Sunday, January 19, 2014


Dr. Mercola of is something of a maverick and a minimalist when it comes to conventional medicine.

He is highly skeptical of Big Pharma, is critical of many medications and procedures, attaches great importance to diet, regards exercise and sound sleep as fundamental to good health, is fanatical about Vitamin D, and is implacably opposed to genetically modified foodstuffs; and, in fact, to industrial food in general. As to Big Ag’s happy habit of rearing cattle, pigs and poultry intensively—and feeding them antibiotics to ward off disease (thus promoting the truly terrifying—and trending—prospect of widespread antibiotic resistance) such practices make him froth at the mouth (metaphorically speaking).

Frankly, I doubt that Dr. Mercola froths. He appears to be a decidedly controlled individual, and in formidably good health.

Sometimes I wish the man would show a flaw.

I don’t know whether he is right on every issue, but he never seems to make a claim without plenty of supporting data—and I regard his general approach approach to health as sound.

We writers are notoriously neglectful of our health, frequently drink too much, and—generally speaking—live a sedentary lifestyle, but I pay great attention to his newsletters and (amazingly enough) actually modify my behavior on occasions. My rationale is simple. You have to be in reasonably good health to focus on writing, and at my age it makes sense to take a few precautions. Beyond that, I don’t particularly want to be dependent on medications—though doubtless I’ll have to compromise at some time or other. I have the notion that meds dull the mind, and since my mind is what enables me to write (I think—see below), I like to keep it (together with its kissing cousin, my subconscious) as keen as possible.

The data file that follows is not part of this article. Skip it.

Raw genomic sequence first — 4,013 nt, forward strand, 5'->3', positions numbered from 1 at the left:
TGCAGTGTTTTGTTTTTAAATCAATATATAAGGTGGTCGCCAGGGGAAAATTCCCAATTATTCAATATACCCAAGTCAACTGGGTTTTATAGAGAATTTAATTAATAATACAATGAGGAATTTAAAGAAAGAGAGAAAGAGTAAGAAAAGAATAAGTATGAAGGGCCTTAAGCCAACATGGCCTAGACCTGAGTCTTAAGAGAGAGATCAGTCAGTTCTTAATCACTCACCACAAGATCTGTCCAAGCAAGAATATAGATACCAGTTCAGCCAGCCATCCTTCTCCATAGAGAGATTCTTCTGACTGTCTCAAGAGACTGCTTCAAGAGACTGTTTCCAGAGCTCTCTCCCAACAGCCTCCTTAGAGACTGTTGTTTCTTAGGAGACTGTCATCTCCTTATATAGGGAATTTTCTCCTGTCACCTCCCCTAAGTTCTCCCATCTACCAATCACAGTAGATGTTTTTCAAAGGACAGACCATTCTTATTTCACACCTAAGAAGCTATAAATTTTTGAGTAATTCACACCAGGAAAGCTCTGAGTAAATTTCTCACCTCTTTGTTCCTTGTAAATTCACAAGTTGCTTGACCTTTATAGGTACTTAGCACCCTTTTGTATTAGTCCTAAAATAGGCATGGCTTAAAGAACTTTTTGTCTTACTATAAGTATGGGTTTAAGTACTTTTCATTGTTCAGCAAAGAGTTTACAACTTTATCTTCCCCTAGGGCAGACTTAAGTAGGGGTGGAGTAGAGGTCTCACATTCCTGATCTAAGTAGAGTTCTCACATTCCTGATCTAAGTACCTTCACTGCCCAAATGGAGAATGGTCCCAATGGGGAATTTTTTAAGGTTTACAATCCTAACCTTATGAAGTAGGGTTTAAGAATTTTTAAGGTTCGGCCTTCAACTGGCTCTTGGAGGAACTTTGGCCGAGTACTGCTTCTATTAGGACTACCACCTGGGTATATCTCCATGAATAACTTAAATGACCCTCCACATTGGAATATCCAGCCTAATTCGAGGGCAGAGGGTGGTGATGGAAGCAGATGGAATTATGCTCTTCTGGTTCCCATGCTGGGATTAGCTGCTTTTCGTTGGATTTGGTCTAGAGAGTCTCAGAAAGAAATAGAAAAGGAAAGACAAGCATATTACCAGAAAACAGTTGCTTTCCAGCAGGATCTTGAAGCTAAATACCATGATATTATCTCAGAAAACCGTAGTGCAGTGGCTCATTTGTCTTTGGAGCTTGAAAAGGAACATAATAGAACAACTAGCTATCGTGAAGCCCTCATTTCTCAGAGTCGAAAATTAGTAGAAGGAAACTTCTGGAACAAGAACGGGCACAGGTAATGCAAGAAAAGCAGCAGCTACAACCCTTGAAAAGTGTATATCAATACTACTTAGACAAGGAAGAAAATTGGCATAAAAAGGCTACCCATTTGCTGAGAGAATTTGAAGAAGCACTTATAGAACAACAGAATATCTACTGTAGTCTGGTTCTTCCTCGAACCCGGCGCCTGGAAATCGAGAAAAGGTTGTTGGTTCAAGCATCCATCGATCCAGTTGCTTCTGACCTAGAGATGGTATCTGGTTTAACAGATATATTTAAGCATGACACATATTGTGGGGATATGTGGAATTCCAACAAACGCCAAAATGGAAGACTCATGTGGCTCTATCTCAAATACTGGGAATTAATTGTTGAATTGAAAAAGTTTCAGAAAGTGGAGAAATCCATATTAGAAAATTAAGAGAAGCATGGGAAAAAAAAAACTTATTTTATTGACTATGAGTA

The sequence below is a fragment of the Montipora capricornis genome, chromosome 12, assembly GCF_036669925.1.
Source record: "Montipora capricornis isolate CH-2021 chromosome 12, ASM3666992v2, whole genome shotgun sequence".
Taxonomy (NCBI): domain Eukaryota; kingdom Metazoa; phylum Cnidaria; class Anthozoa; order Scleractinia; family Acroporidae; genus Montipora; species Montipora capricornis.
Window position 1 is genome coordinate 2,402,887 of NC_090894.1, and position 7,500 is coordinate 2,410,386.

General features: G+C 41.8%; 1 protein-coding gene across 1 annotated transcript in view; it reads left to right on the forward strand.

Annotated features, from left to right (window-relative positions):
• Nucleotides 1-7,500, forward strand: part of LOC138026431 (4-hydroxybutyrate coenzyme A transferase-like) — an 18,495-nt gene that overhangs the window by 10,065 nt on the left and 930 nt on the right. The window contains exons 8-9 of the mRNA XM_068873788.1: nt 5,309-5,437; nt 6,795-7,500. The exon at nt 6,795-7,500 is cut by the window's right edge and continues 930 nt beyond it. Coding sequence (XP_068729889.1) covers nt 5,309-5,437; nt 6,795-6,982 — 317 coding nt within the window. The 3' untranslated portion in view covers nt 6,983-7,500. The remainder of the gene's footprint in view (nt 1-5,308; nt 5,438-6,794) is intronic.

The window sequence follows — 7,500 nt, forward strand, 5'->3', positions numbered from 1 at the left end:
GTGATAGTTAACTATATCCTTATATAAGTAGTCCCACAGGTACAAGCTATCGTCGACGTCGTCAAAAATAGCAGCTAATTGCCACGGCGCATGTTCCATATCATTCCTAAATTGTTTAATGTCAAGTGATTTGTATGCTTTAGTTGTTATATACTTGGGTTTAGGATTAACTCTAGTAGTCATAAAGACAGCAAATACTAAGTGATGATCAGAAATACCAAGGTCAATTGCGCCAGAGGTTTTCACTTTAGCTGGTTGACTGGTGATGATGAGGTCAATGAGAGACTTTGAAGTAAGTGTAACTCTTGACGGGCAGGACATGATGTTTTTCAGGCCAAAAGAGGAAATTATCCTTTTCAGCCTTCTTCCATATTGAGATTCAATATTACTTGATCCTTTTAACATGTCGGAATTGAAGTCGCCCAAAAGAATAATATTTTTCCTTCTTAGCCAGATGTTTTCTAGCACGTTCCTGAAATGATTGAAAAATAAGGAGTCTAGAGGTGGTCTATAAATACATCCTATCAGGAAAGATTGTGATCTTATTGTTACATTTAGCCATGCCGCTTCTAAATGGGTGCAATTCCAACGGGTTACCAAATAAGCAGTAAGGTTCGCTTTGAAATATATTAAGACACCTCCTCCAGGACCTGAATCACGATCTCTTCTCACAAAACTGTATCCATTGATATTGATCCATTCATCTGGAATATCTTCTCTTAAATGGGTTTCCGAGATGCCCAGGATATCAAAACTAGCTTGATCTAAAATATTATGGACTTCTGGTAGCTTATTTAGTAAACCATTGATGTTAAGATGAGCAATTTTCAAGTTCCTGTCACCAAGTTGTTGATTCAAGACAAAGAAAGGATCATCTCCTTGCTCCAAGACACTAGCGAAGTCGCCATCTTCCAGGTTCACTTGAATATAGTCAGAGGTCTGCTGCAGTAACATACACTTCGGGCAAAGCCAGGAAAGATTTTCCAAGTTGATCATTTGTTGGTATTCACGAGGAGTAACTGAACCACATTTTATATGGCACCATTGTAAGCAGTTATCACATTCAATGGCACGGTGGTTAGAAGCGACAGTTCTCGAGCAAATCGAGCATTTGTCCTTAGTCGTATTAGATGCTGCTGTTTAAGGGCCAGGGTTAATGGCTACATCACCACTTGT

I tend to view my mind and my subconscious as two separate individuals—so to speak—with my mind getting the glory and my subconscious doing most of the work. ‘Twas ever thus!

Gut FloraMercola has recently been obsessing about intestinal bacteria.

‘Obsessing’ has somewhat pejorative connotations’ but I’m more talking style than substance. The man does seem to obsess, but normally in a worthy cause.

I like to think of myself as being me—a relatively self-contained individual—but, according to him, I’m a housing unit for 100 trillion bacteria (who may be entitled to co-author status given how much they do). It’s all a bit disconcerting—but interesting. 

Anyway, Mercola is more than capable of expressing his views himself. Let me quote briefly from his Jan 17 newsletter.

  • Your intestinal bacteria are part of your immune system, and researchers are discovering that microbes play instrumental roles in countless areas of your health, including your weight
  • Researchers have discovered a difference in gut bacteria between the overweight and those of normal weight. A strain of beneficial bacteria called Lactobacillus rhamnosus also appears helpful for weight loss in women
  • Research suggests there’s a positive-feedback loop between the foods you crave and the composition of the microbiota in your gut that depend on those nutrients for their survival
  • Bacterial imbalance in your gut can be worsened by processed and pasteurized foods. Sugar also promotes the growth of disease-causing yeasts and fungi in your gut
  • A gut-healthy diet is one that is rich in whole, unprocessed, unsweetened foods, along with traditionally fermented or cultured foods

So now you know. It’s also worth putting Mercola’s opinions in context. The facts are that though we spend nearly twice as much on healthcare as other developed nations, generally speaking Americans are not in good health (something of an understatement). Roughly half the adult population suffers from a chronic condition, obesity is rife, and we die two years or more before the competition. That totality is sobering.

Maybe we need to re-think our approach. Read the man and make up your own mind.

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